By: Nicola Simmons
The SoTL Advocacy group has mapped out some areas for focus – and one of our first was to create ‘speaking points’ and other such materials that would allow us to address peers, administrators, and politicians with a clear central message.
Creating these kinds of resources is a key next step for advocacy work, but one that takes an immense amount of time. While we have some committed volunteers, I admit that I wasn’t quite sure where the time was going to come from to do this work.
This week, however, we received a very significant gift in the form of other people’s work. When ISSoTL asked who might be interested in joining their Advocacy and Outreach Committee, I immediately volunteered. As I told the organizers, I wasn’t sure how much I had in the way of resources to contribute, but in Canada we are grappling with these issues, and I was interested in participating in whatever way I could. Imagine my joy (and relief!) therefore to be sent this link with the committee’s documents: http://www.issotl.com/issotl15/node/114
I hardly knew where to start reading first – this is an exceptionally rich set of resources. The “campus outreach” link (immediately under the descriptive paragraph) was a great place to start – see for example the Carnegie Foundation four-page pamphlet on “Leadership for the Scholarship of Teaching and Learning,” which includes 10 recommendations for leadership of SoTL on campus and some questions for getting started. Another document outlines “What Can SoTL do for You and Your Department or School” and is written for Chairs and Deans and includes some tips on assessing SoTL for promotion and tenure. Read also a short synthesis of “Doing the Scholarship of Teaching and Learning (SoTL) in Mathematics” that details key principles for any discipline.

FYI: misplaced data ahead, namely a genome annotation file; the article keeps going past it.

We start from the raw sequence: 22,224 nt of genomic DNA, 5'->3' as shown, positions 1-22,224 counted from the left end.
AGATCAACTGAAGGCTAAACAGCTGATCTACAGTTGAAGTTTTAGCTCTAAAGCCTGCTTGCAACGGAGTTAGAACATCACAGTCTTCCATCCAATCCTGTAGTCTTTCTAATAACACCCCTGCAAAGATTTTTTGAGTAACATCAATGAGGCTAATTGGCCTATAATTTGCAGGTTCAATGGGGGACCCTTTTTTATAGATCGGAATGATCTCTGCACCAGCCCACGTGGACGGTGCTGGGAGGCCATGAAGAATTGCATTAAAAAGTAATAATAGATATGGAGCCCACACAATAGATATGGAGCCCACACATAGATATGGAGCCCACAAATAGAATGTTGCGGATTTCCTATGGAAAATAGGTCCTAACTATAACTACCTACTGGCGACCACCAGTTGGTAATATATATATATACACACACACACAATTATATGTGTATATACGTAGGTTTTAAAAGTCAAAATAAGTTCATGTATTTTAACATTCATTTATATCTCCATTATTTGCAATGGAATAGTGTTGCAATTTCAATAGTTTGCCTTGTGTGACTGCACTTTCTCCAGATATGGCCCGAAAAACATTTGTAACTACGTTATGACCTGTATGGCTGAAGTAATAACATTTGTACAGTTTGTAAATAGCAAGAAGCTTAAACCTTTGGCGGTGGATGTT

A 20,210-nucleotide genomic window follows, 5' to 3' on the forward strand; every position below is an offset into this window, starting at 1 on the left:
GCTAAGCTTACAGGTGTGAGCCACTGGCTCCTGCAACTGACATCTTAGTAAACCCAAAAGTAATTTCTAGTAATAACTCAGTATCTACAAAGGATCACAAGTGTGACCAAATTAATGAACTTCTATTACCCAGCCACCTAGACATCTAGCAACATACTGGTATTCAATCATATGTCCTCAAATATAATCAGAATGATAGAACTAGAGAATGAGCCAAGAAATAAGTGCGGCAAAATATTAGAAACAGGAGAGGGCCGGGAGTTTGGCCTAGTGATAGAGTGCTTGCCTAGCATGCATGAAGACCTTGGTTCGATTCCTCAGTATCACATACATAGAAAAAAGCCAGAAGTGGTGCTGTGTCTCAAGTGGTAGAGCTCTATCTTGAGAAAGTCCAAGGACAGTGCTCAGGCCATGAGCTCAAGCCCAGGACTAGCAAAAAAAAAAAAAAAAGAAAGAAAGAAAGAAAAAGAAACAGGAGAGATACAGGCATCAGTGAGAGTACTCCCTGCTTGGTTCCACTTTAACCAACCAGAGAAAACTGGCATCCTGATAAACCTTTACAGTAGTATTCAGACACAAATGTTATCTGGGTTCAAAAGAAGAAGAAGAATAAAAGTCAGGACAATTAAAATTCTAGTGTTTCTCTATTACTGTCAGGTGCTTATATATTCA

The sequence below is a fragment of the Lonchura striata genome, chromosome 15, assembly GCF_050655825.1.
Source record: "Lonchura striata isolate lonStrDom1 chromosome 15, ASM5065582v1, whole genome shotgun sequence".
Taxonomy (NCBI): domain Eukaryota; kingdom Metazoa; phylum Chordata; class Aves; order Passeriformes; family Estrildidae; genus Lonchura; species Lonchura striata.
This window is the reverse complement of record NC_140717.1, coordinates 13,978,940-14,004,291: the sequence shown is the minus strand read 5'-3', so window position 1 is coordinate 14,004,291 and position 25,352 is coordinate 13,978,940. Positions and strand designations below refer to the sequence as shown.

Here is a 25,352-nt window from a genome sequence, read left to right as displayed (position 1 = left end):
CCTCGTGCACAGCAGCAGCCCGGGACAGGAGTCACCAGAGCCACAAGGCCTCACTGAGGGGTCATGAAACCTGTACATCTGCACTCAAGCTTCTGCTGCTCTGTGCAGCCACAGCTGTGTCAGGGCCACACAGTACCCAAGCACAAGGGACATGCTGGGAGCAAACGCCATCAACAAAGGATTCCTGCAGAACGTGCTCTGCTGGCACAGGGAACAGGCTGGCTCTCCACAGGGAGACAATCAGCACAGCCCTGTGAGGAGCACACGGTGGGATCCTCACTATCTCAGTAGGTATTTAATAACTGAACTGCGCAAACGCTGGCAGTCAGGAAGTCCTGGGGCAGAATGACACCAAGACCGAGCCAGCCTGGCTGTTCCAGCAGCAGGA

The “media kit” link gives excellent examples, the “resources” link lists some key articles – the kind of thing one could use for a Deans/Chairs retreat or send to senior administrators or politicians for reading. “SoTL blogs” includes the ISSoTL blog, our own SoTL Canada blog, and others; key reading can be found in the “Casebook” examples – great tips for promoting SoTL in your institution and beyond.
The gift of these resources has saved us dozens (or more likely hundreds) of hours of work and gives a wonderful starting point for us to develop additional contributions. It also reminds me that as a gift, it is part of something much larger and worth celebrating: The ongoing gift of our professional networks and collaborations. Colleagues, I am forever grateful.
****SoTL Canada welcomes any comments in response to this post. If you are interested in being involved with the SoTL Advocacy Group, and/or have some advocacy resources you would like to share, please email Nicola Simmons at firstname.lastname@example.org.******